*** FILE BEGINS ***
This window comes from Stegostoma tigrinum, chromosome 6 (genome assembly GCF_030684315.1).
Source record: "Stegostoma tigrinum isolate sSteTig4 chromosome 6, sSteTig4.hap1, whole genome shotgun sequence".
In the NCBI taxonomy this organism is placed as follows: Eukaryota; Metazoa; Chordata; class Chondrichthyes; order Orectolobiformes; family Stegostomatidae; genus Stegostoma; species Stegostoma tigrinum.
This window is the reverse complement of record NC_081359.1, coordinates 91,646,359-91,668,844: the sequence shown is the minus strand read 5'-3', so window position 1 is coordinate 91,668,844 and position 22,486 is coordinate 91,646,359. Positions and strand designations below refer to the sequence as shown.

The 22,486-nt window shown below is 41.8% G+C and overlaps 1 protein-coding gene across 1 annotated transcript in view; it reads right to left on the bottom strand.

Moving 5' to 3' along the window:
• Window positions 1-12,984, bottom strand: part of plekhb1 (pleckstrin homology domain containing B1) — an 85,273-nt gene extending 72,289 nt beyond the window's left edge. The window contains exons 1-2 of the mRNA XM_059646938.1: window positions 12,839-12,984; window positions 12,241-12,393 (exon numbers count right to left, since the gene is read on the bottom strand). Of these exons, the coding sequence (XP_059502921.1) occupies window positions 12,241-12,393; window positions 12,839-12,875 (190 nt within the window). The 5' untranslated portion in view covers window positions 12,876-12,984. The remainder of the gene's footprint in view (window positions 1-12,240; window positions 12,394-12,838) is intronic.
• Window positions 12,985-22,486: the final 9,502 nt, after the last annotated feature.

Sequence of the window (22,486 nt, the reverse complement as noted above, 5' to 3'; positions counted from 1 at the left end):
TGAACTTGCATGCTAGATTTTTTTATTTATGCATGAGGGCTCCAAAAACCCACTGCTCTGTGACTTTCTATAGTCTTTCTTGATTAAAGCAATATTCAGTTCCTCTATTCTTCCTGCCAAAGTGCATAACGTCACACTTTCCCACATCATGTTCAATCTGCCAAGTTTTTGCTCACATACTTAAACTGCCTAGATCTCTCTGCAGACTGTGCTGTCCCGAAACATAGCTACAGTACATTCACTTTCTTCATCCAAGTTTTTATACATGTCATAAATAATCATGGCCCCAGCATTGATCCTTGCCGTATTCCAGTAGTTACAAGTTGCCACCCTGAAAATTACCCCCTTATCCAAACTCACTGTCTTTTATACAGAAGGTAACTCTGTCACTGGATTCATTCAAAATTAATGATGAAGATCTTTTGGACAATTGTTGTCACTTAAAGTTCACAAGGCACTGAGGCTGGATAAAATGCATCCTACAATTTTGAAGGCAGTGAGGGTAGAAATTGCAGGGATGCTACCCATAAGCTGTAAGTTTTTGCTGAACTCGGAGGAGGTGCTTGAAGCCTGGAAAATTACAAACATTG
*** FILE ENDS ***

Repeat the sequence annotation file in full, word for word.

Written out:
This window comes from Stegostoma tigrinum, chromosome 6 (genome assembly GCF_030684315.1).
Source record: "Stegostoma tigrinum isolate sSteTig4 chromosome 6, sSteTig4.hap1, whole genome shotgun sequence".
In the NCBI taxonomy this organism is placed as follows: Eukaryota; Metazoa; Chordata; class Chondrichthyes; order Orectolobiformes; family Stegostomatidae; genus Stegostoma; species Stegostoma tigrinum.
This window is the reverse complement of record NC_081359.1, coordinates 91,646,359-91,668,844: the sequence shown is the minus strand read 5'-3', so window position 1 is coordinate 91,668,844 and position 22,486 is coordinate 91,646,359. Positions and strand designations below refer to the sequence as shown.

The 22,486-nt window shown below is 41.8% G+C and overlaps 1 protein-coding gene across 1 annotated transcript in view; it reads right to left on the bottom strand.

Moving 5' to 3' along the window:
• Window positions 1-12,984, bottom strand: part of plekhb1 (pleckstrin homology domain containing B1) — an 85,273-nt gene extending 72,289 nt beyond the window's left edge. The window contains exons 1-2 of the mRNA XM_059646938.1: window positions 12,839-12,984; window positions 12,241-12,393 (exon numbers count right to left, since the gene is read on the bottom strand). Of these exons, the coding sequence (XP_059502921.1) occupies window positions 12,241-12,393; window positions 12,839-12,875 (190 nt within the window). The 5' untranslated portion in view covers window positions 12,876-12,984. The remainder of the gene's footprint in view (window positions 1-12,240; window positions 12,394-12,838) is intronic.
• Window positions 12,985-22,486: the final 9,502 nt, after the last annotated feature.

Sequence of the window (22,486 nt, the reverse complement as noted above, 5' to 3'; positions counted from 1 at the left end):
TGAACTTGCATGCTAGATTTTTTTATTTATGCATGAGGGCTCCAAAAACCCACTGCTCTGTGACTTTCTATAGTCTTTCTTGATTAAAGCAATATTCAGTTCCTCTATTCTTCCTGCCAAAGTGCATAACGTCACACTTTCCCACATCATGTTCAATCTGCCAAGTTTTTGCTCACATACTTAAACTGCCTAGATCTCTCTGCAGACTGTGCTGTCCCGAAACATAGCTACAGTACATTCACTTTCTTCATCCAAGTTTTTATACATGTCATAAATAATCATGGCCCCAGCATTGATCCTTGCCGTATTCCAGTAGTTACAAGTTGCCACCCTGAAAATTACCCCCTTATCCAAACTCACTGTCTTTTATACAGAAGGTAACTCTGTCACTGGATTCATTCAAAATTAATGATGAAGATCTTTTGGACAATTGTTGTCACTTAAAGTTCACAAGGCACTGAGGCTGGATAAAATGCATCCTACAATTTTGAAGGCAGTGAGGGTAGAAATTGCAGGGATGCTACCCATAAGCTGTAAGTTTTTGCTGAACTCGGAGGAGGTGCTTGAAGCCTGGAAAATTACAAACATTG